Welcome to Boring …

I want to be tweet-able and retweet-able. (Okay, so I just opened my twitter account this week.)  I want to be Facebook stalked (only a little). I want to be Freshly Pressed worthy.

But I’ve resigned myself to the fact that I won’t.

Why?

I’ve finally figured it out. It’s something I already knew. It’s what I, as a creative type, fear most. Fear of being uninteresting …

Then I remembered one of the first things I wrote for the Jotter’s Joint … it was a practice run and I never posted it (till now). I hadn’t decided if it was a post or my About page. I thought it was funny.

Re-reading it makes me laugh and it makes me feel better because I was managing my own expectations. I didn’t have grand ideas of success. I set the bar low enough to accomplish my goal.

Here’s what I wrote:

Welcome to Boring …

Why read this blog? 

Because you don’t have anything better to do. You don’t have a life. You’re friendless and alone. You’re tired of the well intentioned, deliberately positive, motivational, blogs selling happy. Or maybe, you’re a recluse; suffer from paranoia, or worse. Afraid of technology but sitting here reading this with a tin foil hat on hoping I can’t read your thoughts or transmit signals to your brain.

So why not read my blog? 

It fits right in with our “random” loving culture today. In a time when we can select and self deliver the kind of news … special interest stories … celebrity drama to our phones or laptops or iPads. Where we can follow our friends’ every move from waking to sleepless nights via Facebook or Twitter feed or better yet by subscribing to their blog.

Let’s face it … this is just another opportunity in our information overloaded lives for you to examine and criticize, ponder and pontificate on the boring things that happen in someone else’s life; my life. It’s a chance to offer up your opinion on what matters in my world, from the mundane to the monotonous.

Why read a boring blog? 

I have no idea. It’s just the stuff I think about on my drive to and from work. It doesn’t get much more boring than that …

So maybe my expectations were too low here but I didn’t want to be disappointed. Then I started posting regularly and I was sucked into this belief that my blog had to be perceived as great. It didn’t matter if I thought it was great. And it stopped mattering if there were readers, even one reader, who thought it was great. I started measuring my success by the stats and not by how flexing my creativity made me feel.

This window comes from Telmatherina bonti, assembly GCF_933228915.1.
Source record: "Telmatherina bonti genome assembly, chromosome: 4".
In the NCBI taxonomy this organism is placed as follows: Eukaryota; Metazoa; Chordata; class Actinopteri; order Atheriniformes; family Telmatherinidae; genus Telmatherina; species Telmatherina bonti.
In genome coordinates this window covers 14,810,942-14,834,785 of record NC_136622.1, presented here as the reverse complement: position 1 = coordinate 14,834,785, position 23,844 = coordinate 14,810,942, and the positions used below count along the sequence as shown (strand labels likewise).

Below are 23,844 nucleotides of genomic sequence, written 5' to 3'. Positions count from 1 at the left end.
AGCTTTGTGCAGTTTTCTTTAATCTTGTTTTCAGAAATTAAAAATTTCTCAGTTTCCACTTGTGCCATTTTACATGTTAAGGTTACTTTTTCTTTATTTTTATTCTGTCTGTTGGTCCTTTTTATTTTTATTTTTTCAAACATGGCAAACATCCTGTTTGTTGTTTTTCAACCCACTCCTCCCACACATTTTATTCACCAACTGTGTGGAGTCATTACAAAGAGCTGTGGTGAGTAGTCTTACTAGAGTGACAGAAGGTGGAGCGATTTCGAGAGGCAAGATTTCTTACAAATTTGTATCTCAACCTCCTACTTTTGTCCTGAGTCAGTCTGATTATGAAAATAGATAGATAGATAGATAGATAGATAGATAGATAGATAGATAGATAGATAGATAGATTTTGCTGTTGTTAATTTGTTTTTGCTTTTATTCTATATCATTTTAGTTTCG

I will always have pangs of wanting others to claim I’m great but I realize that ‘great’ is a relative term. Being tweet-able or Freshly Pressed aren’t my yardstick (although I would be happy if it happened).

I will remind myself often that I am measured by my enjoyment in blogging and my growth as a writer. When I forget, all I have to do is go back to my About page and read my reasons for starting the Jotter’s Joint. This is one writer’s world and you’re welcome to be a part of it.

So, today, just a reminder … manage to your own expectations!

Brokenness

This has been the week of broken things.
First – a fingernail. It was a chip really. Nothing a nail file couldn’t fix.
Then my curling iron. Thankfully, I had a spare. But now I have to buy a new one to replace the spare.
Next my computer which really hurt my feelings. And right before a writing conference.
I had a breakthrough in my writing. Lots of new words. But the broken computer stole my momentum and my spirit. Not for long though.
My fabulous husband came to my rescue and ordered me a new computer when I was prepared to wait until I thought we could afford it.
Apparently, when you’re a writer, you can’t afford to be without a computer. Grateful that my sweet loving husband gets that.
Hope to be back online this weekend.

Off the Air … Unexpected

My computer has died so the Jotter’s Joint will be off the air for a little while. I am incredibly sad. But post by phone won’t do.

Wishing you peace and happy blogging until we meet again.

~Gail

Speaking of Verbal Vomit …

verbal abuse

verbal abuse (Photo credit: iamsongs)

Here’s my rant. Not that you asked but I feel the need to share it anyway.

This week has been crazy. Crawl in the bed and curl up in fetal position kind of crazy. You know, the moment where you think:  “I hope no one asks me for anything because I have nothing left to give.”

Read my lips before I spew unnecessary (and possibly inappropriate) words on you:  NOTHING.

In the midst of the back-to-school process; figuring out a new routine (which have I mentioned I hate the change); attending open house and parents night; I’ve also had a sick dude. Strep throat. So, the past three days, my husband and I have been juggling schedules to make sure one of us is home to care for and comfort him.

But wait, there’s more …

My inbox keeps filling up with things that I need to do or respond to, both personally and professionally. Being out of the office doesn’t mean the world stops (although it would be nice if it did). This is one of my busy seasons. I was buried before my little guy needed the extra tender loving care.

Couple that growing work pile with an urgent and disturbing situation that I should have been outraged by but was surprisingly nonplussed. Shameful how desensitized we can be to truly poor behavior, attitudes, and opinions that are put in front of us. I wish I could share more on this topic but the details are confidential and my outrage, I think, is a slow burn.